Do you need farm/ranch insurance? You’ll find out after an accident, lawsuit, disastrous weather event, fire or theft.
How much insurance is enough? The answer depends on what you value and what the prospects are of losing it. When you buy insurance, you’re betting on a future incident – while your insurer is betting that incident doesn’t happen. Maybe you value your blue tick hound or a favorite trail horse. Could be a hay barn and your tractor. But should you insure a 50-year-old shed? What about your 100 acres of alfalfa or your show cattle and prize bull? What about your milk herd or corn crop?
It all depends, said Virginia Walls of State Farm Insurance in Paragould, but at a minimum every farm/ranch policy starts with liability insurance to cover accidents to hired hands, visitors, suppliers and others on your property. What if a cow breaks through a fence and is hit on the highway, causing extensive damage to the truck that hit her? Or perhaps you have an agritourism business that attracts visitors to your farm for a fee. These situations demand liability insurance.
Another “gotta have” is insurance on your farmhouse. However, you may not need to insure every building. “You have to weigh the cost of the insurance against the replacement cost of an uninsured building,” said Virginia. Costs can vary, too, with location. If you’re in tornado alley, you’ll likely pay more for insurance.
Then there’s your $50,000 tractor and $100,000 combine. The high price of farm equipment virtually dictates insurance coverage. Don’t forget rustling: insurance can cover that, too.
What about animals and crops? Most livestock and crop insurance are highly specialized, protecting future income or declining prices. Get to know the agricultural professionals in the local Natural Resources Conservation Service or Soil and Water Conservation District offices; they can guide you through the various federal and state programs. You also may be able to buy livestock and crop insurance from the insurer that covers your farmhouse and barns.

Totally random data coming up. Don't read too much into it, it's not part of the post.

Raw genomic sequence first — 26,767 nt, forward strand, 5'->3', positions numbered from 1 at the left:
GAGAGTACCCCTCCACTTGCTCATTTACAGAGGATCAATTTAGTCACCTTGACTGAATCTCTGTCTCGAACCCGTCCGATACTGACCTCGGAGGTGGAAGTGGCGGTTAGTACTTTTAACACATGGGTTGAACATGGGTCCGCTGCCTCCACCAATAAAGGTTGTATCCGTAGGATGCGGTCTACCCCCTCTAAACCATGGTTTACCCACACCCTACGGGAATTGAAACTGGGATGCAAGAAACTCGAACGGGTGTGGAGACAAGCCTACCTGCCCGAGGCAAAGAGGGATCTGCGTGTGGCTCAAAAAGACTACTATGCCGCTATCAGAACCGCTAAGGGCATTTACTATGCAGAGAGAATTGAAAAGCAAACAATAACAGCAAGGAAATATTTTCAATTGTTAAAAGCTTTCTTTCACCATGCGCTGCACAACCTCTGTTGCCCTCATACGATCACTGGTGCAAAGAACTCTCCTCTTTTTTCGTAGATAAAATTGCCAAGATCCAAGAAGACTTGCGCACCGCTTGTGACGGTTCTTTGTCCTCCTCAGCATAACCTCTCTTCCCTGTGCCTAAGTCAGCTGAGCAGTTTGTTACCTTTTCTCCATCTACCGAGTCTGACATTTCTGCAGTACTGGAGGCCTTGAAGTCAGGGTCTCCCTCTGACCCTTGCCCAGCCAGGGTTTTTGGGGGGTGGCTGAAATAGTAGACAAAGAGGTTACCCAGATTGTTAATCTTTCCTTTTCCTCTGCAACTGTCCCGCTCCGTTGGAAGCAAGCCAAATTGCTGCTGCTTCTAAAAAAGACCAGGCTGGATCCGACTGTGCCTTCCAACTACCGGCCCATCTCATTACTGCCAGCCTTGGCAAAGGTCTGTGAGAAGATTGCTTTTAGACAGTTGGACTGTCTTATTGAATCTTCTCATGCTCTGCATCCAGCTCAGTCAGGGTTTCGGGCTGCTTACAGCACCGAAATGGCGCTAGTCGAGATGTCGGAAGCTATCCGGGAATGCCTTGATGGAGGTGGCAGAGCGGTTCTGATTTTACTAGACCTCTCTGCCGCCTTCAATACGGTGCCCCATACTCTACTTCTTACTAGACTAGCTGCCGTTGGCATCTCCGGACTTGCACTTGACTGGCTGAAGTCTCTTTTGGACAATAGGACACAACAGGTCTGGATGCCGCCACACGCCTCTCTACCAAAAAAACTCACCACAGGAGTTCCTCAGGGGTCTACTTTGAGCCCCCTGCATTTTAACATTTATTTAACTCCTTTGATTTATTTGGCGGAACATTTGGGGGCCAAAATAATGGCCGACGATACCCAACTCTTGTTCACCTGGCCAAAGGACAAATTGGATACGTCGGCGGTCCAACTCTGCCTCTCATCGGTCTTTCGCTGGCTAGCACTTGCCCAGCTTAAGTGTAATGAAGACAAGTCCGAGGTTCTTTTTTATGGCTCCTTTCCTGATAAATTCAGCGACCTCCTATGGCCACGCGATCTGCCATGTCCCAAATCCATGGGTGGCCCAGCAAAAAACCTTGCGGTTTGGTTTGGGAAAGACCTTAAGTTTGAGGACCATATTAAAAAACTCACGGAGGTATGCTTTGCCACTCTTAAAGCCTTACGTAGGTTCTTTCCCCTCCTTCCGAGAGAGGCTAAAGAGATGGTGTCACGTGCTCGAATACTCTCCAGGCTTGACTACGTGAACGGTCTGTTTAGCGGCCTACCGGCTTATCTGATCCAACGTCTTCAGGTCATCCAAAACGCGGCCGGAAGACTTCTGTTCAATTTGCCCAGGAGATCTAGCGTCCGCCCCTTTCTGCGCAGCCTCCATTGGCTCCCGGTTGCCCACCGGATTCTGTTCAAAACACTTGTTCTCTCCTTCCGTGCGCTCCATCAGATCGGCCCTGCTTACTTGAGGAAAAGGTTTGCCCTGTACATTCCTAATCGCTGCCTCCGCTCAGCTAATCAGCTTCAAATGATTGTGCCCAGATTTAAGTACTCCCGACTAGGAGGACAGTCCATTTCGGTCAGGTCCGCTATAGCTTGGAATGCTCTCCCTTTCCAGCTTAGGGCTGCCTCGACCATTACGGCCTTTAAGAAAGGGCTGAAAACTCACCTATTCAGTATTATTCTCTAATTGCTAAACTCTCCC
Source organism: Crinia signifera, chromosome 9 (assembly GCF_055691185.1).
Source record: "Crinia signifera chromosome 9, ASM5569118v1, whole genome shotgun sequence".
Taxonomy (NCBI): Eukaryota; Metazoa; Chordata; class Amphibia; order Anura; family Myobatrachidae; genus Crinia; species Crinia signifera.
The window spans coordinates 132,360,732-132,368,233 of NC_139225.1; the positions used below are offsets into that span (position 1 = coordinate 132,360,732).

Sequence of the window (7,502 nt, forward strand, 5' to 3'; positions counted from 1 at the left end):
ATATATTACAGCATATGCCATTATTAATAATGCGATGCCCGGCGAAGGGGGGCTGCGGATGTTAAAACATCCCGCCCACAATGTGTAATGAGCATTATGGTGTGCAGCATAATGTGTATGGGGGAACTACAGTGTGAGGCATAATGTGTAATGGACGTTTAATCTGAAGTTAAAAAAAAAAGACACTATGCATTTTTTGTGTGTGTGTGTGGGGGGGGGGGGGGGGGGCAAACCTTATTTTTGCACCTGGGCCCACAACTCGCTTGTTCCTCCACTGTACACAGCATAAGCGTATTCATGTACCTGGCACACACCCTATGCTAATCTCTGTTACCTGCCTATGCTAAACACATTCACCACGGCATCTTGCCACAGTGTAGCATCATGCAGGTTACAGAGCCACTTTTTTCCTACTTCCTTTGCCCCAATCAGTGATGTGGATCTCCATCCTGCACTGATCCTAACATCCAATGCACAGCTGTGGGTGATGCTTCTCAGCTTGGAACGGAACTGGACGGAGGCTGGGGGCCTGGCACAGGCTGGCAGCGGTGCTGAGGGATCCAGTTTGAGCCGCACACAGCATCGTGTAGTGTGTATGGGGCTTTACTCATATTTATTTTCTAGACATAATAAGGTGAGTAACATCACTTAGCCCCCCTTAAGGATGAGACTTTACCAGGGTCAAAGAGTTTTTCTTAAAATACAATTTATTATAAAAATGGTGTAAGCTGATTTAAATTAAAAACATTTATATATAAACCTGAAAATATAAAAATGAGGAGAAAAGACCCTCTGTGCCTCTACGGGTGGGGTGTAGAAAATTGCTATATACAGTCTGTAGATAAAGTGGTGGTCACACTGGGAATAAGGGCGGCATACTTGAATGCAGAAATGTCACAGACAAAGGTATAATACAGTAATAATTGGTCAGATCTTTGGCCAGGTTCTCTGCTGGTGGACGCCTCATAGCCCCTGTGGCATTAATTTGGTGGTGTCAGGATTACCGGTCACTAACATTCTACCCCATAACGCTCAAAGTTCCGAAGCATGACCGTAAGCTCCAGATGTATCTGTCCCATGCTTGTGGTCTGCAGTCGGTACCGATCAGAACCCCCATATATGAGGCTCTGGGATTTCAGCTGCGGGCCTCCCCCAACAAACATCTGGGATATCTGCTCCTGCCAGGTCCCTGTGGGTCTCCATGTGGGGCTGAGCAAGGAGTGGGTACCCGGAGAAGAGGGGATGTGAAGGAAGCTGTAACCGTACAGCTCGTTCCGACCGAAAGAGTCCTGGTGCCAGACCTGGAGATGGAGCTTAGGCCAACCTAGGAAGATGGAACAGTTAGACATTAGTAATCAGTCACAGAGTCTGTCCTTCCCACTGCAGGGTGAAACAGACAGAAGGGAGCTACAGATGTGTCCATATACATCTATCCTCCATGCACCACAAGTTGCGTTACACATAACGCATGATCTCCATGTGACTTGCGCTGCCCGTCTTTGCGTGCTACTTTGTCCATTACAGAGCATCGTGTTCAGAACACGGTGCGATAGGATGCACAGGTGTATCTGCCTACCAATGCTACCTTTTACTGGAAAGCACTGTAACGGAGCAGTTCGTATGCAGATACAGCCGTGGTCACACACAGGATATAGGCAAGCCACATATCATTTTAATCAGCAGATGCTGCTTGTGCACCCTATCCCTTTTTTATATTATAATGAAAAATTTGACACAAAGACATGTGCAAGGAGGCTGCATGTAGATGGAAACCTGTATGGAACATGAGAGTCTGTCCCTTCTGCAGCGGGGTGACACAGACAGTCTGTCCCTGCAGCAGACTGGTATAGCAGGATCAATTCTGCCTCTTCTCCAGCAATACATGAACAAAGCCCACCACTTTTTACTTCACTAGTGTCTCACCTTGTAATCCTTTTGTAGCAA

Any kind of domestic animal can be insured. You can insure individual animals, such as a prize bull, or insure herds. Herd insurance might value every brood cow and her offspring, including newborns, at $700 – versus the thousands of dollars for the bull.
How do you select the right insurance agent and policy? “Ask the farmers at the local coffee shop or feed store,” said Virginia. “If you did a good job for them, they’ll refer you.”
Virginia takes time to visit her farm clients. With the underwriter, she’ll walk the farm, look at the animals, inspect each building and help the farmer do the cost/benefit analysis of whether to insure or not.
As with any type of insurance, shop around and cost compare. Ultimately, the agent you select is one you like, respect and trust.
There are some general rules of thumb for insurance buyers:  (1) don’t over-insure, (2) select a deductible level you’re comfortable with and (3) make sure the liability portion covers what you’re most likely at risk for.


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